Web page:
Owen Meany’s Batting Stance, Halifax’s self-described literary folk outfit and project of ‘Daniel Walker and his friends’, have released a self-titled debut, with enough heft to secure them as the Maritimes’ newest musical darlings. Clever, catchy, and charming, Owen Meany’s Batting Stance features an excellent partnership of brilliant lyricism and a three-part combination of acoustic guitar, drums and bass with the occasional contribution of the keyboard.
The album opens with ‘Dissonance’, the band’s first single. With a solid beat and a great acoustic sound mixed with some stellar keyboard work, Owen Meany’s Batting Stance give us a strong start. The track is lyrically dense, wordy to the extreme, littered with pop culture references, surreal imagery, and hints and glimpses of a coming-of-age tale. Much like the rest of the album, the lyrical complexity of the song benefits from repeated listens to grasp its full extent, which might have been bothersome if the music didn’t compel you to listen to it again anyways through sheer quality.
Every track on the album stands out in its own regard. ‘Charlotte’s Gossamer Awaits’ is a short but poetic piece that flirts between a serene acoustic and upbeat electronic sound. ‘The Goose But More the Gaggle’ is a passionate self-aware piece addressing society’s overglorification of musicians with a bluntness that drives home the frustration (“It happens when an ass pick up an instrument and we excuse their outburst actions, anything they’ve ever gone and done” and “You don’t excuse a person because they play a goddamn instrument”). Matt Mays is channeled in ‘Growth Spurts’, a track layered with acoustic chill and confessional lyrics, while ‘Winter Wednesdays’, the album’s closing track, features droning synthesizers that perfectly capture the mid-February snow day malaise.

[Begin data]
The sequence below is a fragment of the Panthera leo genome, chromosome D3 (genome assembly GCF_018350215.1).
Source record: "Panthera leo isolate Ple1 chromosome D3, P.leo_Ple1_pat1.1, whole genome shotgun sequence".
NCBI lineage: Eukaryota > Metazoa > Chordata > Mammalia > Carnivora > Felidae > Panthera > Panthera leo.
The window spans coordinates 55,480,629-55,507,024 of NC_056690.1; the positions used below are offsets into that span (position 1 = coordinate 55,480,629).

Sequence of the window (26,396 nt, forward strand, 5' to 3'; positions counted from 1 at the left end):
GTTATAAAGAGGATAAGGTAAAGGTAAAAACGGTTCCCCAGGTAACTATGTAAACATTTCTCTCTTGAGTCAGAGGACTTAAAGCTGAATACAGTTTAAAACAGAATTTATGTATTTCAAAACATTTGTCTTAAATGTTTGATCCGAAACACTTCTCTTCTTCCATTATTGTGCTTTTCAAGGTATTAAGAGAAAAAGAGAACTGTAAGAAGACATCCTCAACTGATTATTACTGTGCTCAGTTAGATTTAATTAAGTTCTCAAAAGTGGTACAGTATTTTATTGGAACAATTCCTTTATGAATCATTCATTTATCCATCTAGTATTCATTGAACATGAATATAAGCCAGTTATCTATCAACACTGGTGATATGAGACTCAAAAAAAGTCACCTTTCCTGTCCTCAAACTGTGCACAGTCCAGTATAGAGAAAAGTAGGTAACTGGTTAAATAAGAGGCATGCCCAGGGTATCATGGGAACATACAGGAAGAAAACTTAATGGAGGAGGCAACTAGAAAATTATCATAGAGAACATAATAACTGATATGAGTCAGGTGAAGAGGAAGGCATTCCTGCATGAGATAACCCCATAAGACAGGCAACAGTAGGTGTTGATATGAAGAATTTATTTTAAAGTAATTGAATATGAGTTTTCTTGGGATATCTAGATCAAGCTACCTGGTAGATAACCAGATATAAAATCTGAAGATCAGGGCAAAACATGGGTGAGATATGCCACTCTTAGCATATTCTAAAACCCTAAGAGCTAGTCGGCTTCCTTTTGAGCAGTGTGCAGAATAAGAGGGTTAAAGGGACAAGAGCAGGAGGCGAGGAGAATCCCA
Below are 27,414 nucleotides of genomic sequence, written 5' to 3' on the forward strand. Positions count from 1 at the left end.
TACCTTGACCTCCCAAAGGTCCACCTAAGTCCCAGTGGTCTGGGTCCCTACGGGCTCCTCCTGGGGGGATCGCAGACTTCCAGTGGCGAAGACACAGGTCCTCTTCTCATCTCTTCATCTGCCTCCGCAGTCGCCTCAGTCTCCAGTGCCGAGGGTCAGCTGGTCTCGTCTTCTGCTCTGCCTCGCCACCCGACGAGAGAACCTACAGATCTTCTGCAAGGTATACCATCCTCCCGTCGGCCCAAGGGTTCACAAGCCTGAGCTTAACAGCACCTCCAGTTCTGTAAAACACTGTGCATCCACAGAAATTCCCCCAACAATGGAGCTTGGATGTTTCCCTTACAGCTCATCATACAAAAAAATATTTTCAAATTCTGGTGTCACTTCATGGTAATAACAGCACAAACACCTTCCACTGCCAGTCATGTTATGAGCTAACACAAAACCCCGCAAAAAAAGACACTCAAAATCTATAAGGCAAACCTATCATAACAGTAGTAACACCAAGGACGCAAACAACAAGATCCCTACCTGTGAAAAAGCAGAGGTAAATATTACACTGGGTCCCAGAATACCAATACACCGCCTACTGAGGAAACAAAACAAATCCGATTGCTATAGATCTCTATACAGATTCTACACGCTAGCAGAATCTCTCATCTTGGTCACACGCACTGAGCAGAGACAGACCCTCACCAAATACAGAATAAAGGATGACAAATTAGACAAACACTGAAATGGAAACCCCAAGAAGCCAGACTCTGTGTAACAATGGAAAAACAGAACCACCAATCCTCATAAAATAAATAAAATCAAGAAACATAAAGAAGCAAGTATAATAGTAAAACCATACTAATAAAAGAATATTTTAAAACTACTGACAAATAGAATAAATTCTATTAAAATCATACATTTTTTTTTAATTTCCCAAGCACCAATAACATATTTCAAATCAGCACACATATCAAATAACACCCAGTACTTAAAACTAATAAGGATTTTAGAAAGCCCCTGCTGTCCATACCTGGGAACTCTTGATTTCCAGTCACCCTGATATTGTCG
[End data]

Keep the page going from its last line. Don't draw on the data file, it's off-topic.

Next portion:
Perhaps the most memorable track from the album, ‘Pop Odyssey: The First Person Narrative of a Bottle of Cola at a House Party’ provides a quirky but compelling take on the commonplace, giving the account of a soft drink. In what sounds like a concept drummed up by The Burning Hell’s Mathias Kom and pitched to Conor Oberst, the song juxtaposes the beverage’s dual nature to an almost tragic extent for such a subject, highlighting its role as a medium of either innocent childhood joy or drunken debauchery.
Musically, the influence of the Mountain Goats is so strong that it’s even directly addressed in the opening track, and they’ve certainly learned a few lessons from The Burning Hell (as should we all), but influences alone would mean nothing if not for the band’s considerable talent, and Owen Meany’s Batting Stance certainly delivers. Though their debut falls short in terms of runtime, just below the 20 minute mark, the song are cleverly written, well played, and excellently produces, and are sure to leave an impact with what time they take. Now that it’s been shown just what Owen Meany’s Batting Stance can do, it’s only a given that we’ll be waiting eagerly for what comes next.